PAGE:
Ruckus debuts second generation 802.11ac Wi-Fi access points

Wireless networking supplier Ruckus claims an industry first with its launch of enhanced 802.11ac Wave 2 standard access points

Ruckus Wireless has unveiled a line of ZoneFlex wireless access points (APs) that it claimed are the first to come to market based on Wave 2 features of the 802.11ac standard.

The supplier says this will enable it to extend the ability of Wi-Fi to enable multi-gigabit performance, and vastly increase capacity over current 802.11ac devices. 

Wave 2 – the second generation of 802.11ac APs – was always expected to start shipping during 2015, although Wi-Fi suppliers such as Ruckus's rival Aruba have been cautious,  saying it would likely be towards the middle or end of the year.

Wave 2 uses a capability called multi-user multiple input/multiple output (MU-MIMO) which allows the simultaneous transmission of multiple client streams to different devices over the same frequency, something that was not possible before. This will enable users to double the density of mobile devices on their WLAN, and aggregate data rates of over 2Gbps.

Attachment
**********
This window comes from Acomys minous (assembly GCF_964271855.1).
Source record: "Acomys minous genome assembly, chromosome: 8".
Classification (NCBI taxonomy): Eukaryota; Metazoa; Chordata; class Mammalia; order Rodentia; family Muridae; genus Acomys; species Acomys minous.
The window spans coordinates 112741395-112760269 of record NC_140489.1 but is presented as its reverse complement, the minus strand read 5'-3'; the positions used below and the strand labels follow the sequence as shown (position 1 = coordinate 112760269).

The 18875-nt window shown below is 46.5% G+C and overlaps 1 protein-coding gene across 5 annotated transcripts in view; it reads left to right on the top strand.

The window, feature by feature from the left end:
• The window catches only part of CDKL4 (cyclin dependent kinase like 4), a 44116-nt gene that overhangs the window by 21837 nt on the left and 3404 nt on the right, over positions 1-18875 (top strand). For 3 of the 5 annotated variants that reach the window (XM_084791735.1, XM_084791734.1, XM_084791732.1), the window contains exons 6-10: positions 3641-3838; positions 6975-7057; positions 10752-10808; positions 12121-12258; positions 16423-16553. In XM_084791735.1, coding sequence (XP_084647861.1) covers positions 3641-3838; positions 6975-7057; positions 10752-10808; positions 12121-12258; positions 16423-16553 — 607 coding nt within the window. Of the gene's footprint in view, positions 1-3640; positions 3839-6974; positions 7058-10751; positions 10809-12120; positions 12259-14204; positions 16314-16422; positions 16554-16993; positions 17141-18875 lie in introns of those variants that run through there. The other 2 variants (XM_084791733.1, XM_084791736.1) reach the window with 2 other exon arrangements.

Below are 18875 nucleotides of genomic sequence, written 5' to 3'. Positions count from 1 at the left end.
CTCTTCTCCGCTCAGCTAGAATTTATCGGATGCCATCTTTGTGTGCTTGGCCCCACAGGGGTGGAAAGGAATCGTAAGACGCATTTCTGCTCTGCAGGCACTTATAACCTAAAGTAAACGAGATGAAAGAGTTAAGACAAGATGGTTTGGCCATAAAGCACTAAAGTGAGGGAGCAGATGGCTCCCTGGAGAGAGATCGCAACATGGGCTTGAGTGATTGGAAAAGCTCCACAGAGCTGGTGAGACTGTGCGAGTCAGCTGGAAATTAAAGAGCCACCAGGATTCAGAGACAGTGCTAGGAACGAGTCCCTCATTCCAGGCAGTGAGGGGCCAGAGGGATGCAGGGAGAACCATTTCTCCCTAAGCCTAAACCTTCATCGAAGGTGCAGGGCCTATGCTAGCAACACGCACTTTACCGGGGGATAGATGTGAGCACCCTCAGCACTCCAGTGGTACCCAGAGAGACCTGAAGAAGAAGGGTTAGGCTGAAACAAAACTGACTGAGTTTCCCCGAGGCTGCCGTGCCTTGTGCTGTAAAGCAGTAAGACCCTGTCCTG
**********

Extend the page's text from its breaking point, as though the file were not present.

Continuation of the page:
Read more about 802.11ac wireless

Demand for wireless capacity

Ruckus’s Wave 2 ZoneFlex R710 AP can support up to four spatial streams and, the supplier claimed, 500 concurrent clients. It adapts to client devices' changing locations using dual-polarised smart antennae. It can create over 4,000 unique directional antenna patterns per radio, mitigating up to 15dB of RF interference.

The APs also incorporate Ruckus’s BeamFlex+ technology to boost network performance and range, as well as a USB port to accommodate Bluetooth Low Energy (BLE) beacons and other internet of things (IoT) devices. Combined with location services and analytics, Ruckus said it believes this can help network owners monetise their assets.

Vijay Sammeta, CIO of the City of San Jose in California – a Ruckus launch customer – said he was seeing “insatiable” demand for wireless capacity across the city’s public networks.

“We need to be able to plan and prepare for devices and services we haven’t even seen yet. Wave 2 represents an investment in a platform that not only meets our current needs, it will meet those in the future that we can’t predict,” said Sammeta.

Sammeta claimed to have already seen dramatic performance improvements over the R710s, reaching 445Mbps on two-stream capable laptops, and 200Mbps on single-stream smartphones under test conditions.


Read more on Wireless networking